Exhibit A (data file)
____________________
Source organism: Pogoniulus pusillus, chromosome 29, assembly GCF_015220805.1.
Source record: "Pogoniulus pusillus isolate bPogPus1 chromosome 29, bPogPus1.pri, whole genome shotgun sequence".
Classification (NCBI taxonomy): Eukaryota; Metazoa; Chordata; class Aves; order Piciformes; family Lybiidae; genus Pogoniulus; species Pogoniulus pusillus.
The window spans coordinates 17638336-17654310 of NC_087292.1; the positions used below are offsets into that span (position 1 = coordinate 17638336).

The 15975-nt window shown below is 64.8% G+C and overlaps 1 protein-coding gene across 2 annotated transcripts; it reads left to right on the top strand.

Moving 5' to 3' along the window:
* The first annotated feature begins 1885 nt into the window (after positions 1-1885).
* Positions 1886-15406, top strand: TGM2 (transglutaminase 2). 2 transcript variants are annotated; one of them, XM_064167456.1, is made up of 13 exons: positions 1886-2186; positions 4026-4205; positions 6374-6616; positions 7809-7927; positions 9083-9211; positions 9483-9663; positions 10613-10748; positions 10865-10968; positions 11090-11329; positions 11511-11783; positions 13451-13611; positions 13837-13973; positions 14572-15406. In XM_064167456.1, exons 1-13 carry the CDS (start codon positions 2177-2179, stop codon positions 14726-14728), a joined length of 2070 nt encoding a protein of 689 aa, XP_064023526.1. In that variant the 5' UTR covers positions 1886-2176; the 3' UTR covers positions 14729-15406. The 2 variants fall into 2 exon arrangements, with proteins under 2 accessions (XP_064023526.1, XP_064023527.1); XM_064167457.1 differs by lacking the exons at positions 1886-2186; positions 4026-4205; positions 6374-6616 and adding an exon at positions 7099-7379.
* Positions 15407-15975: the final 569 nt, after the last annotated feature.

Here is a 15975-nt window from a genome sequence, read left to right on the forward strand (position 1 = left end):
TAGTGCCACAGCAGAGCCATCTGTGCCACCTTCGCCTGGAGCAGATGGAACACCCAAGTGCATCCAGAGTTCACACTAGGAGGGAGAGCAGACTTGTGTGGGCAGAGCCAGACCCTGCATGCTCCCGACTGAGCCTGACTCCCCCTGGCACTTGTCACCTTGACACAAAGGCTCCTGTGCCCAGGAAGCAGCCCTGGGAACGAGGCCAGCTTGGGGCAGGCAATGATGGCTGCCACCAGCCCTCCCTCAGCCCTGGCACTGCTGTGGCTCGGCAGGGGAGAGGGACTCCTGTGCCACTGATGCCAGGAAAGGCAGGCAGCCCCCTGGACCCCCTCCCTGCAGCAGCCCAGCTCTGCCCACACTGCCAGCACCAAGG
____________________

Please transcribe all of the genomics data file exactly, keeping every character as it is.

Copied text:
Source organism: Pogoniulus pusillus, chromosome 29, assembly GCF_015220805.1.
Source record: "Pogoniulus pusillus isolate bPogPus1 chromosome 29, bPogPus1.pri, whole genome shotgun sequence".
Classification (NCBI taxonomy): Eukaryota; Metazoa; Chordata; class Aves; order Piciformes; family Lybiidae; genus Pogoniulus; species Pogoniulus pusillus.
The window spans coordinates 17638336-17654310 of NC_087292.1; the positions used below are offsets into that span (position 1 = coordinate 17638336).

The 15975-nt window shown below is 64.8% G+C and overlaps 1 protein-coding gene across 2 annotated transcripts; it reads left to right on the top strand.

Moving 5' to 3' along the window:
* The first annotated feature begins 1885 nt into the window (after positions 1-1885).
* Positions 1886-15406, top strand: TGM2 (transglutaminase 2). 2 transcript variants are annotated; one of them, XM_064167456.1, is made up of 13 exons: positions 1886-2186; positions 4026-4205; positions 6374-6616; positions 7809-7927; positions 9083-9211; positions 9483-9663; positions 10613-10748; positions 10865-10968; positions 11090-11329; positions 11511-11783; positions 13451-13611; positions 13837-13973; positions 14572-15406. In XM_064167456.1, exons 1-13 carry the CDS (start codon positions 2177-2179, stop codon positions 14726-14728), a joined length of 2070 nt encoding a protein of 689 aa, XP_064023526.1. In that variant the 5' UTR covers positions 1886-2176; the 3' UTR covers positions 14729-15406. The 2 variants fall into 2 exon arrangements, with proteins under 2 accessions (XP_064023526.1, XP_064023527.1); XM_064167457.1 differs by lacking the exons at positions 1886-2186; positions 4026-4205; positions 6374-6616 and adding an exon at positions 7099-7379.
* Positions 15407-15975: the final 569 nt, after the last annotated feature.

Here is a 15975-nt window from a genome sequence, read left to right on the forward strand (position 1 = left end):
TAGTGCCACAGCAGAGCCATCTGTGCCACCTTCGCCTGGAGCAGATGGAACACCCAAGTGCATCCAGAGTTCACACTAGGAGGGAGAGCAGACTTGTGTGGGCAGAGCCAGACCCTGCATGCTCCCGACTGAGCCTGACTCCCCCTGGCACTTGTCACCTTGACACAAAGGCTCCTGTGCCCAGGAAGCAGCCCTGGGAACGAGGCCAGCTTGGGGCAGGCAATGATGGCTGCCACCAGCCCTCCCTCAGCCCTGGCACTGCTGTGGCTCGGCAGGGGAGAGGGACTCCTGTGCCACTGATGCCAGGAAAGGCAGGCAGCCCCCTGGACCCCCTCCCTGCAGCAGCCCAGCTCTGCCCACACTGCCAGCACCAAGG